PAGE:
A significative lesion to the carotid artery in addition to contralateral carotid occlusion is an obvious factor of high risk for a revascularization procedure. However, this might be true for surgery but not for carotid artery stenting according to this recent publication in JACC.
The presence of contralateral carotid occlusion has been established as high risk for patients undergoing carotid endarterectomy, even though recent observational studies have cast a shadow on this paradigm.
The aim of this study was to determine the clinical impact of contralateral occlusion in contemporary patients receiving endarterectomy or carotid artery stenting.
All patients from a national registry receiving carotid revascularization presenting contralateral occlusion were included.
Primary end point was a combination of death, stroke and MI.
Of 58423 patients undergoing carotid revascularization, 7.9% (n=4624) had contralateral occlusion. Among these, 68.9% (n=3185) received surgery and 31.1% (n=1439) carotid artery stenting. Nearly half of patients (45.4%) presented with symptomatic disease because of prior stroke of transient ischemic attack.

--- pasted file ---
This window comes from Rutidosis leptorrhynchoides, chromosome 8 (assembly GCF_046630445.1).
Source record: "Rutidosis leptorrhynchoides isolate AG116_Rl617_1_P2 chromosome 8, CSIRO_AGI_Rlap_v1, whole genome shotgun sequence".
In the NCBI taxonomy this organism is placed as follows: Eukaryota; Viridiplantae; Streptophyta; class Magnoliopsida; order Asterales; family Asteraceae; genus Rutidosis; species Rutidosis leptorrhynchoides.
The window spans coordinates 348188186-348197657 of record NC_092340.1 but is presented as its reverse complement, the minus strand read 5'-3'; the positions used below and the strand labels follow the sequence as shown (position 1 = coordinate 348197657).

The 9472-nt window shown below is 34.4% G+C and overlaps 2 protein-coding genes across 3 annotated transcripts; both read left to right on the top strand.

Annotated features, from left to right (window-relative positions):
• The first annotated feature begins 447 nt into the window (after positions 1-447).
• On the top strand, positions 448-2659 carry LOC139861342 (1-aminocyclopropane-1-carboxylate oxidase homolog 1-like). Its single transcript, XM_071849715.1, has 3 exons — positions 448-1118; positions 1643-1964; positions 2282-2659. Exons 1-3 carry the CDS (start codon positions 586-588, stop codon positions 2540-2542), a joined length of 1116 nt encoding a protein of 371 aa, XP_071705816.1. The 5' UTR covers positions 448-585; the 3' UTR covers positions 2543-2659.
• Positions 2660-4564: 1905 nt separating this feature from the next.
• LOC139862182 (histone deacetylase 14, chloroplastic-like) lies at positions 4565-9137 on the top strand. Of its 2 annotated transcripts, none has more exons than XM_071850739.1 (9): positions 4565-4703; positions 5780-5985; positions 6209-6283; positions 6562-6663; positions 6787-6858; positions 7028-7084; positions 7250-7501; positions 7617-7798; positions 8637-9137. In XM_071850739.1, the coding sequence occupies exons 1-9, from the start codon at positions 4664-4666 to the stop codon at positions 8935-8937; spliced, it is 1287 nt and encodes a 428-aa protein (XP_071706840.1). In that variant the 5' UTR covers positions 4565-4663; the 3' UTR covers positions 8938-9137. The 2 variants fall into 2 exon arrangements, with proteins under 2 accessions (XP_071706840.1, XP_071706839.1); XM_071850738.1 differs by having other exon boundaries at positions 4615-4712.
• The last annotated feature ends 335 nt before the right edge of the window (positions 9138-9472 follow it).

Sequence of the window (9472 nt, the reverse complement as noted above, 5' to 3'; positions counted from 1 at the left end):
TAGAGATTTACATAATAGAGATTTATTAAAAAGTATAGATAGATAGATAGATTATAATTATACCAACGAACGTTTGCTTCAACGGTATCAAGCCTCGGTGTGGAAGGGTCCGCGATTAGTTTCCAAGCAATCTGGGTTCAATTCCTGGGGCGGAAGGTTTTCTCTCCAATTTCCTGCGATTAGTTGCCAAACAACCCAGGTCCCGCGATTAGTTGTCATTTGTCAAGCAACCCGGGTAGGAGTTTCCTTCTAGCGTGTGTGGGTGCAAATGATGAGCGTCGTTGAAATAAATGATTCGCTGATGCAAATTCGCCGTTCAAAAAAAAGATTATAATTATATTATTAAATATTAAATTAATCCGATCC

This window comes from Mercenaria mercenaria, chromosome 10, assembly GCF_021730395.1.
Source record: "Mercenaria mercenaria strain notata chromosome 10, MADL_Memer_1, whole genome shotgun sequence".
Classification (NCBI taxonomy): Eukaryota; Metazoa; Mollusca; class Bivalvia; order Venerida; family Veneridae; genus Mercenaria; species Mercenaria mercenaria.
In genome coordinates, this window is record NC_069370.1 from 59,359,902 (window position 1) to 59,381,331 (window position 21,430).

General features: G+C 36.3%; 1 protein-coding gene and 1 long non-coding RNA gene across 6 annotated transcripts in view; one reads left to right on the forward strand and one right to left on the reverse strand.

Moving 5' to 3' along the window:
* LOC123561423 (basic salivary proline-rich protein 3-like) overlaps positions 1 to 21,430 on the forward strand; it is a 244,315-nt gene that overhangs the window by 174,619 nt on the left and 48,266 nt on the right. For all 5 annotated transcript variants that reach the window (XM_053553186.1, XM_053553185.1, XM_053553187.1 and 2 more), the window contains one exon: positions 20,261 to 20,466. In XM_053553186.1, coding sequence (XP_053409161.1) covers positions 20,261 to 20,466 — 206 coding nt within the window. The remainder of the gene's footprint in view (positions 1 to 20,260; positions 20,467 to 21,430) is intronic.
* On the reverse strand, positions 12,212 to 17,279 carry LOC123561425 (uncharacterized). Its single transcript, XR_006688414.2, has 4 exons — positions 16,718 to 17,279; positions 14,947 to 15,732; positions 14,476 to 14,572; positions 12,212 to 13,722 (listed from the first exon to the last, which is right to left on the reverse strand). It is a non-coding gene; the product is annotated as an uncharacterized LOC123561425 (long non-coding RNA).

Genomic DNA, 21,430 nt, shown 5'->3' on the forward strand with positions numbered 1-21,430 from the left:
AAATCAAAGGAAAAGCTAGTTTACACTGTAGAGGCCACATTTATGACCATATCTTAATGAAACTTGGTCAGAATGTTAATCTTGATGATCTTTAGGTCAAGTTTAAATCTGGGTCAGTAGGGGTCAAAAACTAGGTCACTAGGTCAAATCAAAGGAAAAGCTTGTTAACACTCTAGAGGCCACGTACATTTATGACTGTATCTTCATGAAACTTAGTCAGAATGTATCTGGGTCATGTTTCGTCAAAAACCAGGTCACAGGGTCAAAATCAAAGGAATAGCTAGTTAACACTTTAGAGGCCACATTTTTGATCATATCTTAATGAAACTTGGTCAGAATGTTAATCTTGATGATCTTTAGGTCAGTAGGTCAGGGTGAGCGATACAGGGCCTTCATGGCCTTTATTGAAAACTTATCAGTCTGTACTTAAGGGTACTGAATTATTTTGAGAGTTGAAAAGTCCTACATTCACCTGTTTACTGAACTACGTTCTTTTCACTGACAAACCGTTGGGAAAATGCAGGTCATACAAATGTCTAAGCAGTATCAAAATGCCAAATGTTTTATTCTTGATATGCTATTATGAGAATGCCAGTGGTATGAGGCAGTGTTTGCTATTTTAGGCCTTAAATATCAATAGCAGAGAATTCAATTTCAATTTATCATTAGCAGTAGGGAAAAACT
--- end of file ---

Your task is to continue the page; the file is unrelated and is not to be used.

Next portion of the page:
After multiple adjustments of different variables, researchers observed that a history of contralateral occlusion was associated with 71% increased events risk after endarterectomy (p<0.001), vs. no increased risk with carotid artery stenting (OR 0.94; CI 95%, p=0.64).
Contralateral carotid occlusion is an important risk factor for patients undergoing endarterectomy but no for patients receiving carotid artery stenting. This factor should be taken into account when deciding for or against a revascularization strategy.
Original Title: Clinical Impact of Contralateral Carotid Occlusion in Patients Undergoing Carotid Artery Revascularization.
Reference: Anna K Krawisz et al. J Am Coll Cardiol. 2021 Feb 23;77(7):835-844. doi: 10.1016/j.jacc.2020.12.032.